1. Kingman (Timeform rating 134)
Bred in the purple, out of French 1000 Guineas winner Zenda, Kingman scored impressively on debut at Newmarket and followed up in the Solario Stakes at Sandown, his turn of foot in a steadily-run race particularly noteworthy. An impressive win in the Greenham Stakes on his reappearance at three set the stage for a bid at the 2000 Guineas, for which he was sent off the 6/4 favourite. However, he was overhauled close home by 40/1 shot Night Of Thunder, who he had comfortably beaten at Newbury three weeks earlier.
Kingman showed his true colours on his next two outings, however, bouncing back from defeat with a commanding five-length victory in the Irish 2000 Guineas before confirming himself as comfortably the best three-year-old miler around with an authoritative win in the St James’ Palace Stakes, setting the record straight once and for all with Night Of Thunder.
He overcame a brief scare to complete a Group 1 hat-trick in the Sussex Stakes at Goodwood, coming through his first test against older horses with his reputation enhanced, accelerating breathtakingly past a top-class colt in Toronado. He was once again imperious in winning the Prix Jacques le Marois at Deauville, earning a large sectional upgrade after showing a striking turn of foot, but sadly that would prove to be the final start of his career. John Gosden
2. Moonlight Cloud (129)
French raider Moonlight Cloud was well fancied for the 1000 Guineas, arriving on the back of an impressive success in the Prix Imprudence at Maisons-Laffitte, but she reared in the stalls and could only manage a seventh-place finish at Newmarket.
She quickly made amends, however, winning a Group 3 at Longchamp before taking the Group 1 Prix Maurice de Gheest at Deauville. She progressed further as a four-year-old, memorably finishing a close-up second to Black Caviar at Royal Ascot before retaining her title in the Maurice de Gheest. The Maurice de Gheest is contested over six and a half furlongs, but Moonlight Cloud proved her versatility by getting the better of Farhh in the Prix du Moulin over a mile at Longchamp.
Moonlight Cloud was even better as a five-year-old, winning her first four starts, including a hat-trick of Group 1s, before signing off with a disappointing defeat in the Hong Kong Mile at Sha Tin, where she just lacked the sparkling turn of foot she had become synonymous with. Freddy Head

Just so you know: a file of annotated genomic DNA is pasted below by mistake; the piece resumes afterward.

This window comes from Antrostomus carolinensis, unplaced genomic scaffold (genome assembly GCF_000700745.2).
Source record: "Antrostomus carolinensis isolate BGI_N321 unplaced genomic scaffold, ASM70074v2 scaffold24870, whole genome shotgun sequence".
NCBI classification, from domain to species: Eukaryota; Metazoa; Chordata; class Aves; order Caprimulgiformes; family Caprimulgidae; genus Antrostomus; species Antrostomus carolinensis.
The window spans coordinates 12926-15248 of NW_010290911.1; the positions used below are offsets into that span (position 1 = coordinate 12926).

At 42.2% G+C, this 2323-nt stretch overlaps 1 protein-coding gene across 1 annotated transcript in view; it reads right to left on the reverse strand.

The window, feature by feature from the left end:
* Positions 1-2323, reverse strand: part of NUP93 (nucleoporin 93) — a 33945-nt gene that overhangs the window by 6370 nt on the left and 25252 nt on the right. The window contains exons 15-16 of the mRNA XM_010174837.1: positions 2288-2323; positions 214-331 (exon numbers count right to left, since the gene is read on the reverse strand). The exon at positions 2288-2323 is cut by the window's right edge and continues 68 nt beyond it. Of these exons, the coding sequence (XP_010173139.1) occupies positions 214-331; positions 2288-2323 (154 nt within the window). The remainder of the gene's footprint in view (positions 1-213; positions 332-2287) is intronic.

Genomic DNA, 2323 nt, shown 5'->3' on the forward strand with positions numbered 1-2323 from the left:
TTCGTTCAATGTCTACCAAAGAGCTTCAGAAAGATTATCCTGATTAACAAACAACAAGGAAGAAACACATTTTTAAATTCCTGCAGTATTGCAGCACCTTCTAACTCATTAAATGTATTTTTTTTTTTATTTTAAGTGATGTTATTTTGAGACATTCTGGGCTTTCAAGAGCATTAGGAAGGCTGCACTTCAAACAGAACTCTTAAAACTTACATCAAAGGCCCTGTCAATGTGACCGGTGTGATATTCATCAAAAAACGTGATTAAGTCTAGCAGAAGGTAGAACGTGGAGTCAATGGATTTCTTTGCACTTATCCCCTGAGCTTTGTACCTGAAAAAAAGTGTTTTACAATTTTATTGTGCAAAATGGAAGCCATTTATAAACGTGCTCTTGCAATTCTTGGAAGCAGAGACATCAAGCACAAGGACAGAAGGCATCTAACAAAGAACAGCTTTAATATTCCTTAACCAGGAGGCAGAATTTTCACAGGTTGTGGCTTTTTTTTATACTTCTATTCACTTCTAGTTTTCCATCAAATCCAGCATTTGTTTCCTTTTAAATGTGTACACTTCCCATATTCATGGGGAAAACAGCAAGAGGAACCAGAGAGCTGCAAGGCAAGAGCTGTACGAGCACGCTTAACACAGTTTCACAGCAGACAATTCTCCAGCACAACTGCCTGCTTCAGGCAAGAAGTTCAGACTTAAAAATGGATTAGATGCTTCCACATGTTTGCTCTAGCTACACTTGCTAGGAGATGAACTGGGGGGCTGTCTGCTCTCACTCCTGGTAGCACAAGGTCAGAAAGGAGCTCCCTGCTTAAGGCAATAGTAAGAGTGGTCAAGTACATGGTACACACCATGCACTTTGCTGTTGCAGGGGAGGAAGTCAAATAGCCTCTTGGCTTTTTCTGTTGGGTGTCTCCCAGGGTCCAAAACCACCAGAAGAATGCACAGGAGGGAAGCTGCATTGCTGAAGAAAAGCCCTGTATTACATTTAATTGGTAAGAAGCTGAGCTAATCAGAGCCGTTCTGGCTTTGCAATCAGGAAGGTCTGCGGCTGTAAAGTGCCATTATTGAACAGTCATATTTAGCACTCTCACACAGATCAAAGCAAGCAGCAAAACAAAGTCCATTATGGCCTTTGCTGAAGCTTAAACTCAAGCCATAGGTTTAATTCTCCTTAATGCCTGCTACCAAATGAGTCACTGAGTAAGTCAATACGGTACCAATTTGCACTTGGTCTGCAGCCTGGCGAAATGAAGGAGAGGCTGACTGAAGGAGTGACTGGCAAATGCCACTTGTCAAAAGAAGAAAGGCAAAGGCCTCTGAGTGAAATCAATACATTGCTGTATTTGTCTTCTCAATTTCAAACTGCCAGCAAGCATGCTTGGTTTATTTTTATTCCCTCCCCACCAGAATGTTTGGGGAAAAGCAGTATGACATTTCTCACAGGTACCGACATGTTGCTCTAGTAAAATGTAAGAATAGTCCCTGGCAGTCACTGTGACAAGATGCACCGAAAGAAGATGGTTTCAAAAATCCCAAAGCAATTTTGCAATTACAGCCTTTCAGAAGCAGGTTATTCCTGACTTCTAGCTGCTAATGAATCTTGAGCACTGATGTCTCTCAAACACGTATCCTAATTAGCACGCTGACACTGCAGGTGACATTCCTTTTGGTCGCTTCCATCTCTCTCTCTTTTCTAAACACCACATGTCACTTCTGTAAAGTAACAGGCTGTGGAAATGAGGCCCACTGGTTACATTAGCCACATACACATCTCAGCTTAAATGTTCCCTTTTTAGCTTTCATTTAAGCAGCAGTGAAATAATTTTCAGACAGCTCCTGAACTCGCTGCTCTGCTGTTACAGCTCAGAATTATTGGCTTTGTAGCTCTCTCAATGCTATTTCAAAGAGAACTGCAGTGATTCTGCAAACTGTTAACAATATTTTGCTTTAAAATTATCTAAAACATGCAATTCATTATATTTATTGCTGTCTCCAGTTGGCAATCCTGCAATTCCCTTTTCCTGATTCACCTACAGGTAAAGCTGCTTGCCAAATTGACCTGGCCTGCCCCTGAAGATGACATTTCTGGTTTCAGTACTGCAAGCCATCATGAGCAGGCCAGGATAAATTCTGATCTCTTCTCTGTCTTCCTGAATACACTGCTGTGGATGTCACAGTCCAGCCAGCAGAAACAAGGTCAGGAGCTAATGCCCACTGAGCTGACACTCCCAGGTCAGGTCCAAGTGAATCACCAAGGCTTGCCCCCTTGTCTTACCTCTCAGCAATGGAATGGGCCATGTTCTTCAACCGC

3. Charm Spirit (127)
Charm Spirit showed promise in three starts as a juvenile, notably finishing third in the Prix Jean-Luc Lagardere, and he won the Prix Djebel on his return at three to set him up for a tilt at the 2000 Guineas at Newmarket. He sweated in the preliminaries and still looked quite green, but he was by no means disgraced in fifth in an extremely strong renewal – Night Of Thunder, Kingman and Australia filled the first three places.
Charm Spirit made the most of a good opportunity in a Group 3 at Chantilly before landing the first Group 1 of his career in the Prix Jean Prat, also at Chantilly. He showed further improvement when reversing 2000 Guineas form with Night Of Thunder in the Prix du Moulin, and he completed a Group 1 hat-trick when running to a similar level in the Queen Elizabeth II Stakes at Ascot, again getting the better of Night of Thunder. Freddy Head
4 = Profitable (125)
Profitable was a fairly consistent performer in his first two campaigns, producing his best efforts when winning a listed event at York and when fifth in the Commonwealth Cup at Royal Ascot. However, it was as a four-year-old that he really began to flourish.
Profitable won the Group 3 Palace House Stakes at Newmarket on his return, and he took another step up the ladder to win the Group 2 Temple Stakes at Haydock, recording an impressive timefigure that added plenty of substance to the form. The Group 1 King’s Stand Stakes at Royal Ascot was up next, and Profitable very much underlined the rapid progress he had made, going about his business smoothly and professionally to maintain his unbeaten record as a four-year-old, without needing to reproduce the form of his Temple triumph.
He was not at his best in three subsequent outings that term, and he also failed to win again the following season, though he did run close to his best in defeat behind Lady Aurelia in the King's Stand and Battaash in the King George. Clive Cox
4 = Muthmir (125)
Muthmir never managed to win a Group 1, but he was a consistent presence at the highest level, running a number of good races in defeat. He was brought along steadily, not racing as a juvenile and winning just once - in maiden company - from four outings as a three-year-old. However, he progressed rapidly as a four-year-old, landing a valuable sprint handicap at York before producing a deeply impressive display in the Portland at Doncaster, which suggested he was going to be a huge force in Group company the following season.
Muthmir enjoyed a successful season, going close in the King's Stand and Prix de l'Abbaye (third on both occasions), and he was successful at Group 3 and Group 2 level. He failed to score as a six-year-old, but he was twice successful as a seven-year-old, including at Group 3 level, and he also hit the frame in the King's Stand.
Muthmir won the Achilles Stakes, a listed race, at Haydock as an eight-year-old, but that was his final success. William Haggas
A very close finish, but it's Muthmir who wins the Betway Achilles Stakes pic.twitter.com/YkWMxgI59X— Haydock Park Races (@haydockraces) June 9, 2018
6 = Magna Grecia (124)
Magna Grecia had a short but fruitful racing career under the stewardship of Aidan O’Brien. Less than two weeks on from his impressive winning debut, Magna Grecia put up a big performance to finish runner-up in the Autumn Stakes at Newmarket, coping with the step up in grade to make the talented Persian King work hard. Two weeks later he landed the first Group 1 of his career with a narrow victory in the Futurity at Doncaster, finding extra where it mattered, winning with a bit more to spare than the winning margin of a head would suggest.